Flyers coach Dave Hakstol has been pushing a lot of different buttons trying to find the right combination to get his team out of its recent downward spiral toward mediocrity.
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From tinkering with his lines trying to find something that works to scratching a healthy top-four defenseman, Hakstol has played just about every card left in his hand.
And on Thursday night, the second-year head coach had one final play, a card he hasn't put on the table yet during the Flyers' recent stretch of seeing valuable points slip away.
With the Flyers down one goal after surrendering three goals in the second period, Hakstol made a goaltender change, from Steve Mason to Michal Neuvirth, for the third.
"We thought it was a good time just for a change for our team coming out of the second period," Hakstol said after a 5-4 shootout win over Vancouver at the Wells Fargo Center (see Instant Replay).
"It was a tough second period. A lot of different things going on there, so it was two-fold. I think Mase would probably admit there was one more save there he can make, but at least equal or more than that, it was just a time to make a change for our team and try to push for a little change in direction, and Neuvy went in and did a good job."
The goalie reset button paid dividends for Hakstol and the Flyers, as Neuvirth provided a calming presence in net and turned away all 14 shots the Canucks threw at him in the third period and overtime and stopping all three Vancouver shootout attempts.
Claude Giroux scored the lone goal of the shootout on his 29th birthday, beating Ryan Miller, the NHL's winningest shootout goalie, five-hole on the Flyers' second attempt.
Neuvirth picked up his fifth win of the season, and second since returning from a left knee injury that forced him out of commission for almost two months on Jan. 4.
"Coach asked me to come in and shut the door," Neuvirth said, "and that's what I did."
Since the Flyers' franchise-record 10-game winning streak was snapped Dec. 17, the orange and black entered Thursday's game 2-6-3 in their previous 11 games and losers of seven of their last eight contests. With a back-to-back this weekend in Boston and Washington before their bye week, Hakstol decided to continue to ride Mason.
Mason made his 26th start out of the Flyers' last 30 games Thursday, and fourth out of the five games since Neuvirth returned from injury. The Flyers' goalie stood tall in the first 20 minutes, turning away 12 of the 13 shots the Canucks threw at him.
But, as the Flyers' lack of discipline and lackadaisical defensive coverage caught up to them in the second, Mason began to bend and yielded three second-period goals. Two of the three goals were results of a failed clear on a 5-on-3 penalty kill and a complete defensive breakdown, but Vancouver's third goal was one Mason cannot let in.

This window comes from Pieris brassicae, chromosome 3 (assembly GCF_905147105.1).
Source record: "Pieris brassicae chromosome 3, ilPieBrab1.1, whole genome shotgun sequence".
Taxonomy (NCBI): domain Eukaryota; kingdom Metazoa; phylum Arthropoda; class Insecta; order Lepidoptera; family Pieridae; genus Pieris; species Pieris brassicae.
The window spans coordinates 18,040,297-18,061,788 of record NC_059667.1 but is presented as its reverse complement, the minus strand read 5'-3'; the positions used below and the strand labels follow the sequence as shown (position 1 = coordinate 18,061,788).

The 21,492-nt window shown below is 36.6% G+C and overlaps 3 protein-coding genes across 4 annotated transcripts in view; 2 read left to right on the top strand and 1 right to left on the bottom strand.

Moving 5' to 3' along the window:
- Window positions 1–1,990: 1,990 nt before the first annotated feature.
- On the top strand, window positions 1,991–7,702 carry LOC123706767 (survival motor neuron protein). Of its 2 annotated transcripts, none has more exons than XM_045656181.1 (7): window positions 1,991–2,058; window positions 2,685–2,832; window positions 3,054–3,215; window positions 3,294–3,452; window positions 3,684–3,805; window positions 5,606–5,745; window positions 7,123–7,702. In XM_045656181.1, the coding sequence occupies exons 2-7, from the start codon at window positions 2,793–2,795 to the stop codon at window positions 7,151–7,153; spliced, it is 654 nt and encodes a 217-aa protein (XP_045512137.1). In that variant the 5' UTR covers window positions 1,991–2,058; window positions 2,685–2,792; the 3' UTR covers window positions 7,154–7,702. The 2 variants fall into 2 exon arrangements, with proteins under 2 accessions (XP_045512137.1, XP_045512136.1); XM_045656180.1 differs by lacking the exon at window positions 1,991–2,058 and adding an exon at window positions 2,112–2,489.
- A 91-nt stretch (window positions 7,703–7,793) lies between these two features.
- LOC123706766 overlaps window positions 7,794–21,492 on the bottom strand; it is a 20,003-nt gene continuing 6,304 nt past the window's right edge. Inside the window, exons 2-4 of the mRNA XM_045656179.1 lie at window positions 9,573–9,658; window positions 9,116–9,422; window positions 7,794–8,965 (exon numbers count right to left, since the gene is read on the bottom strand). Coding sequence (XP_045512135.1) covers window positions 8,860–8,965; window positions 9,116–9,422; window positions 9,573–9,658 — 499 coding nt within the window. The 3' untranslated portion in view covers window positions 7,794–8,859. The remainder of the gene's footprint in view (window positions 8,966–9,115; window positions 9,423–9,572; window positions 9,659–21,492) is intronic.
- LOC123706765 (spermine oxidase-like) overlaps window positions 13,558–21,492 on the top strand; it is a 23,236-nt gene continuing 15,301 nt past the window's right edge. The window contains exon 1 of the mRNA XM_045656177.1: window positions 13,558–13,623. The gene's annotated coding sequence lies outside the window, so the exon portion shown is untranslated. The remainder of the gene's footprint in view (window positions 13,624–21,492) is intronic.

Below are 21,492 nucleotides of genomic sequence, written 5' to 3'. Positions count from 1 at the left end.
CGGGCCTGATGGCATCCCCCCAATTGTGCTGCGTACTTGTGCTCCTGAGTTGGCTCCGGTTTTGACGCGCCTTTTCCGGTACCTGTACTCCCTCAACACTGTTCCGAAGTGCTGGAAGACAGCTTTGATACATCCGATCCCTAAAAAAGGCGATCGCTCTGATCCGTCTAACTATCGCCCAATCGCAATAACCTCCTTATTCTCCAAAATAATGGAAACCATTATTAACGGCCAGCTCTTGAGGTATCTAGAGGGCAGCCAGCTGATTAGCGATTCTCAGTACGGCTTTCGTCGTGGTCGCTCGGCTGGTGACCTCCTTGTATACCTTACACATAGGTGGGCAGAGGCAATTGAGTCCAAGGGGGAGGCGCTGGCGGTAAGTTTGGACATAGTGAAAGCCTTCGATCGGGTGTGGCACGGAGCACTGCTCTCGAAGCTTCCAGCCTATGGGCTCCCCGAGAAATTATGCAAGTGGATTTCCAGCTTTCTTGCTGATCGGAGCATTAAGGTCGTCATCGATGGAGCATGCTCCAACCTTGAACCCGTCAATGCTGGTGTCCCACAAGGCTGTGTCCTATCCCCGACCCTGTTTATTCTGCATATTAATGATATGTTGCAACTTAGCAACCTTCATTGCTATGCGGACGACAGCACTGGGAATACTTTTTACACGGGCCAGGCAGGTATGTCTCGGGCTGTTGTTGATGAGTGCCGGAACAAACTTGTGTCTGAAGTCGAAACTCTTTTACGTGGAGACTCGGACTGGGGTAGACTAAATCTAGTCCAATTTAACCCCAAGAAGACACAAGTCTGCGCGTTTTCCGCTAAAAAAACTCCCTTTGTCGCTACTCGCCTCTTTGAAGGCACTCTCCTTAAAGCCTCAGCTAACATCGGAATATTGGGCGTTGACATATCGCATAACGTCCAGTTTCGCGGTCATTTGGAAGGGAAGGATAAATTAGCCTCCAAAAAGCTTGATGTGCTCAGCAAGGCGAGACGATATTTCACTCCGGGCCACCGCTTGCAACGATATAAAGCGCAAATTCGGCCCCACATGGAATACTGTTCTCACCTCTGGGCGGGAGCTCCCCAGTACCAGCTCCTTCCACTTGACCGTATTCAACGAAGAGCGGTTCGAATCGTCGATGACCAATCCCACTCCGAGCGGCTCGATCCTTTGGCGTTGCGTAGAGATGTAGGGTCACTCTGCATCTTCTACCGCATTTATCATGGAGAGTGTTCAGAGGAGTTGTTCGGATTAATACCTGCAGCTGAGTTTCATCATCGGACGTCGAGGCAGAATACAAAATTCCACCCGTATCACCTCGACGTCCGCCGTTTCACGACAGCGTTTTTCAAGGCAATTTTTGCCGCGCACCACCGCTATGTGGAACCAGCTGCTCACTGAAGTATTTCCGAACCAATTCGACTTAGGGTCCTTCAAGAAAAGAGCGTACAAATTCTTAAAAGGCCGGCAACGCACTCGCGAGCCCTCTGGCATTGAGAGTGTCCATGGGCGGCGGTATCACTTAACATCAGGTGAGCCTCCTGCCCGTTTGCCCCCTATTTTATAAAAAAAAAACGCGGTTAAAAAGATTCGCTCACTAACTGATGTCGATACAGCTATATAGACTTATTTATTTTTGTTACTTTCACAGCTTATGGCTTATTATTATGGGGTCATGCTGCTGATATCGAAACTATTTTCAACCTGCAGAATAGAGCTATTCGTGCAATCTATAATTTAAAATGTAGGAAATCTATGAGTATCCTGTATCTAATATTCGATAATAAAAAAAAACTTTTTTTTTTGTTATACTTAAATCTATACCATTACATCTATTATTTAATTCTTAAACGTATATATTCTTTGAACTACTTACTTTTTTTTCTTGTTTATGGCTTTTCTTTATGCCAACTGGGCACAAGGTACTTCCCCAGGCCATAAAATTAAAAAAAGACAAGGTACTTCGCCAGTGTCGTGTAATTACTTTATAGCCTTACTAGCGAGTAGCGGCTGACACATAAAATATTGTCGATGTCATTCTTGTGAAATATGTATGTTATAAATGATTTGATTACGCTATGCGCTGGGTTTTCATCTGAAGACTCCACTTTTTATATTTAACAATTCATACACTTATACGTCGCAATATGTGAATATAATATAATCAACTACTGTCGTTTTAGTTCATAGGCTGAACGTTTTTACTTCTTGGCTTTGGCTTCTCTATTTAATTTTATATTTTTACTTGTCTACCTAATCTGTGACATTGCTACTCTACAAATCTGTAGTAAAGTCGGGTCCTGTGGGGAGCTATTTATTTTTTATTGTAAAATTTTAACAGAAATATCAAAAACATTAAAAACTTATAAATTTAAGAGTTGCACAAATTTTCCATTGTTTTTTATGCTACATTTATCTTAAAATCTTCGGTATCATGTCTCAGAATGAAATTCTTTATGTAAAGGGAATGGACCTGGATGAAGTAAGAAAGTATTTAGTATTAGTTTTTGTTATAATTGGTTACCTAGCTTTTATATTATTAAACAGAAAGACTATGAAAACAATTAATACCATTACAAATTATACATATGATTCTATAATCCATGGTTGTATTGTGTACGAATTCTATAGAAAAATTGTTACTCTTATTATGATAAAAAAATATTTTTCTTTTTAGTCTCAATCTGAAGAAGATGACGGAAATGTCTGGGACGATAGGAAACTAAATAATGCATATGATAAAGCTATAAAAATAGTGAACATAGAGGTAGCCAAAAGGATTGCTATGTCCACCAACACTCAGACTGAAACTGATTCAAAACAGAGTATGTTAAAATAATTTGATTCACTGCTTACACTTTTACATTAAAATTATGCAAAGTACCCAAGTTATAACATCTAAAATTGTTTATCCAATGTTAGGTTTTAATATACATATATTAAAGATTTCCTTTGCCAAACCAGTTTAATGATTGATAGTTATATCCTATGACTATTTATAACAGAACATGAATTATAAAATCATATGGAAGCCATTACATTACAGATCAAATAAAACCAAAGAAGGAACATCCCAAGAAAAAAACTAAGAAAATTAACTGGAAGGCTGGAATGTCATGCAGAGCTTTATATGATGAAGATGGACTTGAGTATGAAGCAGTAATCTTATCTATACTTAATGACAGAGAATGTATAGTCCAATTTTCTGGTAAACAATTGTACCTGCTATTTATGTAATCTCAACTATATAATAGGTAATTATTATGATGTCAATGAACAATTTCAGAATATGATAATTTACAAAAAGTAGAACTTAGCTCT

Markus Granlund punched his second goal of the game at 10:01 past Mason in tight for the equalizer, making it 3-3, after the Flyers captured a 3-2 lead in an 18-second span of the second period with goals from Pierre-Edouard Bellemare and Sean Couturier.
After the game, Mason admitted he was struggling in a lengthy session with reporters. He finished Thursday stopping 20 of 24 shots, and in his last eight games, he's 0-5-2 with a 3.99 goals-against average and .854 save percentage.
"Not getting the job done," Mason said. "I totally understand where [Hakstol] is coming from, and I have to work at it to get better. I am just not happy with where the game is at right now. I have to find ways to work through this and to get back to where I can be.
"It's not mental. I've played a lot of hockey. There hasn't been a lot of time to have practice and actually work on things. When you are playing a lot of hockey, you just kind of keep going and keep going. I think it would be good to get some practice in."
Second periods haven't been kind to the Flyers of late. On Tuesday night, they fell apart in Buffalo, allowing three goals before losing, 4-1, to the Sabres. And on Thursday, the second stanza against almost cost the Flyers two points they desperately needed.
Discipline was an issue from the start, as the Flyers spent nearly half of the first period penalized, faced back-to-back double minors and had to kill off two 5-on-3 power plays. Yet, they escaped against the Canucks, allowing just one power-play goal in eight kills.
"That was ugly, wasn't it? Just one of those games where [you're] sitting in the penalty box all night," Brayden Schenn, who scored his NHL-leading 10th power-play goal in the third period, said. "PK did an outstanding job for us. Power play came up with some big goals, and Neuvy came in and shut the door. Probably not the way we wanted to draw it up, but at the end of the day, we got the two points."
The Flyers' power play struck twice in four opportunities, with Schenn's third-period goal and Travis Konecny's first-period marker. … Radko Gudas was a healthy scratch Thursday, with Nick Schultz entering the lineup. Schultz was a minus-2 with four blocked shots in 16:12. … Sean Couturier had a goal and an assist playing with Nick Cousins and Jakub Voracek. The line combined for four points, and Couturier led the Flyers with five shots on goal.